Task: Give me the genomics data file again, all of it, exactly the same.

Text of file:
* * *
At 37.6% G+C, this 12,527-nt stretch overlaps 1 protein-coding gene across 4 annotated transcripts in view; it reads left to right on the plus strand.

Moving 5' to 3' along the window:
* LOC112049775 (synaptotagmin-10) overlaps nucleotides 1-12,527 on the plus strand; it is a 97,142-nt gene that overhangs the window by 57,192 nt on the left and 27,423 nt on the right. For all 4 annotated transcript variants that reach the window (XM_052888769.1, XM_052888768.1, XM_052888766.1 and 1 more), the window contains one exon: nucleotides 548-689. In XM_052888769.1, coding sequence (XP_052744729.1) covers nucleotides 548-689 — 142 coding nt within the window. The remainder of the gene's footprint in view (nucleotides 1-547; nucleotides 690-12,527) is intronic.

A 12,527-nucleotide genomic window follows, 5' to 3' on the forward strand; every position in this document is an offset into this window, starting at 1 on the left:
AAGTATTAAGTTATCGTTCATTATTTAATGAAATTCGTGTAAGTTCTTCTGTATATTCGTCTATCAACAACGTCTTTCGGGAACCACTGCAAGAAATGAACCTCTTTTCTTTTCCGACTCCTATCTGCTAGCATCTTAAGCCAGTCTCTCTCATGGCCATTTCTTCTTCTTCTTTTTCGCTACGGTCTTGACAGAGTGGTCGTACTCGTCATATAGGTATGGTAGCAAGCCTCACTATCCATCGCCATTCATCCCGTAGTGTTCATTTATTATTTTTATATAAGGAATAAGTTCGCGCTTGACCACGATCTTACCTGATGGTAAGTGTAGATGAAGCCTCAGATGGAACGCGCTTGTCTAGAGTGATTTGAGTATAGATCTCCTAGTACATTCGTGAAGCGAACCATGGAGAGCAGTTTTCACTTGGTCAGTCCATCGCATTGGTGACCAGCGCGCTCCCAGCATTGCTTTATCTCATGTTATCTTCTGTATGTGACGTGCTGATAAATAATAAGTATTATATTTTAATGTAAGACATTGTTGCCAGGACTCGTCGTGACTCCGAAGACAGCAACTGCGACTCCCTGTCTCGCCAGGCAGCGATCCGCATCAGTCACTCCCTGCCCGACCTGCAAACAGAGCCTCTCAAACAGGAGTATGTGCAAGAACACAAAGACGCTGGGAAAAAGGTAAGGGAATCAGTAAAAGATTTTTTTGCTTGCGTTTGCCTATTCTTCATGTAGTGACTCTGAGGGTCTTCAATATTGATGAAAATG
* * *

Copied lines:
At 37.6% G+C, this 12,527-nt stretch overlaps 1 protein-coding gene across 4 annotated transcripts in view; it reads left to right on the plus strand.

Moving 5' to 3' along the window:
* LOC112049775 (synaptotagmin-10) overlaps nucleotides 1-12,527 on the plus strand; it is a 97,142-nt gene that overhangs the window by 57,192 nt on the left and 27,423 nt on the right. For all 4 annotated transcript variants that reach the window (XM_052888769.1, XM_052888768.1, XM_052888766.1 and 1 more), the window contains one exon: nucleotides 548-689. In XM_052888769.1, coding sequence (XP_052744729.1) covers nucleotides 548-689 — 142 coding nt within the window. The remainder of the gene's footprint in view (nucleotides 1-547; nucleotides 690-12,527) is intronic.

A 12,527-nucleotide genomic window follows, 5' to 3' on the forward strand; every position in this document is an offset into this window, starting at 1 on the left:
AAGTATTAAGTTATCGTTCATTATTTAATGAAATTCGTGTAAGTTCTTCTGTATATTCGTCTATCAACAACGTCTTTCGGGAACCACTGCAAGAAATGAACCTCTTTTCTTTTCCGACTCCTATCTGCTAGCATCTTAAGCCAGTCTCTCTCATGGCCATTTCTTCTTCTTCTTTTTCGCTACGGTCTTGACAGAGTGGTCGTACTCGTCATATAGGTATGGTAGCAAGCCTCACTATCCATCGCCATTCATCCCGTAGTGTTCATTTATTATTTTTATATAAGGAATAAGTTCGCGCTTGACCACGATCTTACCTGATGGTAAGTGTAGATGAAGCCTCAGATGGAACGCGCTTGTCTAGAGTGATTTGAGTATAGATCTCCTAGTACATTCGTGAAGCGAACCATGGAGAGCAGTTTTCACTTGGTCAGTCCATCGCATTGGTGACCAGCGCGCTCCCAGCATTGCTTTATCTCATGTTATCTTCTGTATGTGACGTGCTGATAAATAATAAGTATTATATTTTAATGTAAGACATTGTTGCCAGGACTCGTCGTGACTCCGAAGACAGCAACTGCGACTCCCTGTCTCGCCAGGCAGCGATCCGCATCAGTCACTCCCTGCCCGACCTGCAAACAGAGCCTCTCAAACAGGAGTATGTGCAAGAACACAAAGACGCTGGGAAAAAGGTAAGGGAATCAGTAAAAGATTTTTTTGCTTGCGTTTGCCTATTCTTCATGTAGTGACTCTGAGGGTCTTCAATATTGATGAAAATG